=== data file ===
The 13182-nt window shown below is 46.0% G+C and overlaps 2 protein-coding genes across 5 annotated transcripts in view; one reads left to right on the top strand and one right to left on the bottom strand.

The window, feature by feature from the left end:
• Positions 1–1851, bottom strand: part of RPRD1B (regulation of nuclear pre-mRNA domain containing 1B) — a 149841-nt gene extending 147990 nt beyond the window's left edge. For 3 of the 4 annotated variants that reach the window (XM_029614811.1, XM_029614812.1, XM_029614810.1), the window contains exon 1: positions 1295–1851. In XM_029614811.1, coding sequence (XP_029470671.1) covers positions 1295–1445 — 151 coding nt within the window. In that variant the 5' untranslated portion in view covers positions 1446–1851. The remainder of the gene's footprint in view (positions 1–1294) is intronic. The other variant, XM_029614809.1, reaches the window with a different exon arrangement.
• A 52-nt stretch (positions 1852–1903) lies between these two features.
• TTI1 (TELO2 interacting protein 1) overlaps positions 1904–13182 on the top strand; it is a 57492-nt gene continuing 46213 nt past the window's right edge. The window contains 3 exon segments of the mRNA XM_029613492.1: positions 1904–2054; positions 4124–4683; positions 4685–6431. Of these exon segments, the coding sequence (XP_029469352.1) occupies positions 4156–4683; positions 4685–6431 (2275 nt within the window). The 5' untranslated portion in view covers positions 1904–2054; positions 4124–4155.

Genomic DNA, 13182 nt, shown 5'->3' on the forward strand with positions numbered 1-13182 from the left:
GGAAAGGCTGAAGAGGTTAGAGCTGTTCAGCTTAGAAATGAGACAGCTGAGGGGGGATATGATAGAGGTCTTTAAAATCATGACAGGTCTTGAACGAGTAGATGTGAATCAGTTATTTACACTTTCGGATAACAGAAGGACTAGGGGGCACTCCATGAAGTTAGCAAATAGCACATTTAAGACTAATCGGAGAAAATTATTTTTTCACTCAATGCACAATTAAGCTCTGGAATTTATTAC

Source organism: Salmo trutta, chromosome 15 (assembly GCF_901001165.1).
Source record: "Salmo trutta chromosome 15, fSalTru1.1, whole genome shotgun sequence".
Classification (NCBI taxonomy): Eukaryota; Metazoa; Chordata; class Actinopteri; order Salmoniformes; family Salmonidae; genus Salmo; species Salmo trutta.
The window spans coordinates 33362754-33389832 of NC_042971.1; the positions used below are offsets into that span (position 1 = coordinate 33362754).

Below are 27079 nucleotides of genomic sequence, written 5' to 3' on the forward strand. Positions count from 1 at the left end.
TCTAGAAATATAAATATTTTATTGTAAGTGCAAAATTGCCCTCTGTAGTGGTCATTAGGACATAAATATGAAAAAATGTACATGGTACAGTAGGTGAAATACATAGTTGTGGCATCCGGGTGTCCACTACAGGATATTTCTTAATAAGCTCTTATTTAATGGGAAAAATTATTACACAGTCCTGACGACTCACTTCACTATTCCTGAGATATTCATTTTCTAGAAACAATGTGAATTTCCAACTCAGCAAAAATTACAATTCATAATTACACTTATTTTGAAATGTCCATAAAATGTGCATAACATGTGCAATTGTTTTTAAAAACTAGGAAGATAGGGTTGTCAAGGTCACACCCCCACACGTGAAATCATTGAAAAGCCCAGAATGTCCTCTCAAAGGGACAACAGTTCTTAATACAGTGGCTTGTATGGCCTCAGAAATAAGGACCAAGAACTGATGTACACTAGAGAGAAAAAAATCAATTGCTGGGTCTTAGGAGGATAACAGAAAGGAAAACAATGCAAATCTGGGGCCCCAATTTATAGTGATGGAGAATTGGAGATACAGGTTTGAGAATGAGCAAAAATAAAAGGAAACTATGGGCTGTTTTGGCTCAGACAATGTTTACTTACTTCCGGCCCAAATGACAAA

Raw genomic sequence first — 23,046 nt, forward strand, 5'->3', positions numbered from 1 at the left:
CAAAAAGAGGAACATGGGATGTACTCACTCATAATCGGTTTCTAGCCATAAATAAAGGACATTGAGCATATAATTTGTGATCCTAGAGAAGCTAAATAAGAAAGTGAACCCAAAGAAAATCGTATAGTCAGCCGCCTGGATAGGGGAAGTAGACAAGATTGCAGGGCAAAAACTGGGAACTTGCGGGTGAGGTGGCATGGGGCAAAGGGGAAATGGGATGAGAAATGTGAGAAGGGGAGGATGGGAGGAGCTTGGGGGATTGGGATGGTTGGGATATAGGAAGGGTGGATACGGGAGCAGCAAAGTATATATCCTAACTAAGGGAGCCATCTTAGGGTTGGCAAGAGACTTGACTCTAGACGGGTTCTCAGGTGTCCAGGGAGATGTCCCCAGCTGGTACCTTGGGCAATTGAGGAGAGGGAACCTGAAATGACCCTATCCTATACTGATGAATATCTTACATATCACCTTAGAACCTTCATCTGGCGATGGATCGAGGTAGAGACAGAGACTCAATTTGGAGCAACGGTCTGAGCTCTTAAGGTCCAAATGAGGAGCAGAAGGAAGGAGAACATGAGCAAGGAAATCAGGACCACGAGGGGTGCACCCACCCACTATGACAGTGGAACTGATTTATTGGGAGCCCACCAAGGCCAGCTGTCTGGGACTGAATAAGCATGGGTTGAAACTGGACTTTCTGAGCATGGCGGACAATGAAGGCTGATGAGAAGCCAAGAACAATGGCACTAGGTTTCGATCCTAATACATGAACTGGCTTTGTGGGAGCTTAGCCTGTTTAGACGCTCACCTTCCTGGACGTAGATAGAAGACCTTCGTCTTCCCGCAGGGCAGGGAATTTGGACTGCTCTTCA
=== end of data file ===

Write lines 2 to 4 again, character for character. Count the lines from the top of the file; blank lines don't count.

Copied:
The window, feature by feature from the left end:
• Positions 1–1851, bottom strand: part of RPRD1B (regulation of nuclear pre-mRNA domain containing 1B) — a 149841-nt gene extending 147990 nt beyond the window's left edge. For 3 of the 4 annotated variants that reach the window (XM_029614811.1, XM_029614812.1, XM_029614810.1), the window contains exon 1: positions 1295–1851. In XM_029614811.1, coding sequence (XP_029470671.1) covers positions 1295–1445 — 151 coding nt within the window. In that variant the 5' untranslated portion in view covers positions 1446–1851. The remainder of the gene's footprint in view (positions 1–1294) is intronic. The other variant, XM_029614809.1, reaches the window with a different exon arrangement.
• A 52-nt stretch (positions 1852–1903) lies between these two features.